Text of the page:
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Old 02-18-2018, 06:53 AM
 
12,044 posts, read 5,146,469 times
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Quote:
Originally Posted by matisse12 View Post
It's interesting that so many think because someone or several in one's family lived to 92 or 95, that means almost automatically they can expect to live that long too.
You just don't know. My grandmother lived to be 103, and my mother is now 87 and not going anywhere soon. That doesn't mean I expect to do the same.
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Old 02-18-2018, 07:41 AM
 
13,323 posts, read 25,582,469 times
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Quote:
Originally Posted by MI-Roger View Post
...

On the flip side of the same cost/benefit decision, absence of future maintenance is far more important now. In the past I may have said, "Heck, I can fix that when it needs repair."
I had a similar thought when I choose a metal roof for my new house in Colorado. That roof will long outlast me! And more expensive, too, but I wanted it for its daily durability and because it could be bright blue. And boy, is it ever blue. My neighbors-to-be know me as "the bright blue roof on North Cora."
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Old 02-18-2018, 07:48 AM
 
13,323 posts, read 25,582,469 times
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One of the major predictors of longevity are genetic, so it makes sense to look at immediate relatives. I say in my family, you're either nice and Jewish and get cancer, or you're crazy and Christian and live forever. But even the cancer people lived a long time (my father was 87) and my mother died at 77 after 45 years of chain smoking. Her mother was 92 or so. My surviving aunt is 92. No dementia anywhere, which I find heartening, and I seem to have missed the crazy part.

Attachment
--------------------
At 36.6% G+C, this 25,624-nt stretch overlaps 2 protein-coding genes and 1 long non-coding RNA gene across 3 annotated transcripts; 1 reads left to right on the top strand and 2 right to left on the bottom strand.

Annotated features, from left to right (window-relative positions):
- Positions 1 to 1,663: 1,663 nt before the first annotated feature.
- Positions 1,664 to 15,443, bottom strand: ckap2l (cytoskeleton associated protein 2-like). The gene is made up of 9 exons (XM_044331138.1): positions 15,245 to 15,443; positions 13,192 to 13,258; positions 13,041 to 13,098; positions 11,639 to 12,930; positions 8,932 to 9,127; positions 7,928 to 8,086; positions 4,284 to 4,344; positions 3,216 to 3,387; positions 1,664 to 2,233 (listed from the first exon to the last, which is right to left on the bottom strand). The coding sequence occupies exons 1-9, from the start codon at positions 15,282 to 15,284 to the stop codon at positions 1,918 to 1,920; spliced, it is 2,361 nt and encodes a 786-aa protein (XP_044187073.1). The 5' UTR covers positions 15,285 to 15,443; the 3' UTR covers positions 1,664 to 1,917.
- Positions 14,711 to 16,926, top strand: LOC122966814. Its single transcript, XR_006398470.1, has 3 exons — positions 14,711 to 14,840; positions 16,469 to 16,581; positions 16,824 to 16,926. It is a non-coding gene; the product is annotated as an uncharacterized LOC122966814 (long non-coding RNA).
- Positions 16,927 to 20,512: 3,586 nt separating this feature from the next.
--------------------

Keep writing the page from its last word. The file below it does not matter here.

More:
People seem to conflate deteriorating/suffering with the original question about dying. To me, they are almost separate issues.

I do wonder if those of us who have had severe depression have already contemplated death at a rather inappropriate age or at least as an alternative to the experience of severe depression. I know I did in my 20s and in the occasional crashes since (thankfully brief due to medication and maturity or maybe my synapses just can't go crazy any more). I certainly contemplated death as a relief from living, and therefore the end of my personality/consciousness. I had no belief in afterlife then or now but I certainly didn't feel I was invincible or would live forever or any such.

We'll all die, sooner not later. Not everyone will experience great suffering or deterioration or other miseries. I think the question has been answered with conflating the end with getting there.
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Old 02-18-2018, 08:09 AM
Status: "The days are getting shorter" (set 24 days ago)
 
Location: Willamette Valley, Oregon
3,987 posts, read 1,120,524 times
Reputation: 5651
Quote:
Originally Posted by engineman View Post
I will be 100 in another 16 years, but I am more concerned about how I will go out than when. My father went out at 65 from cancer, that was bad. My mother went out at 91, she went to bed and never woke up. That is the way to go.
The best way! My dad died at 93 after falling into a coma. he was surrounded by his family and just slipped away.
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Old 02-18-2018, 09:32 AM
 
Location: NYC
2,920 posts, read 1,593,647 times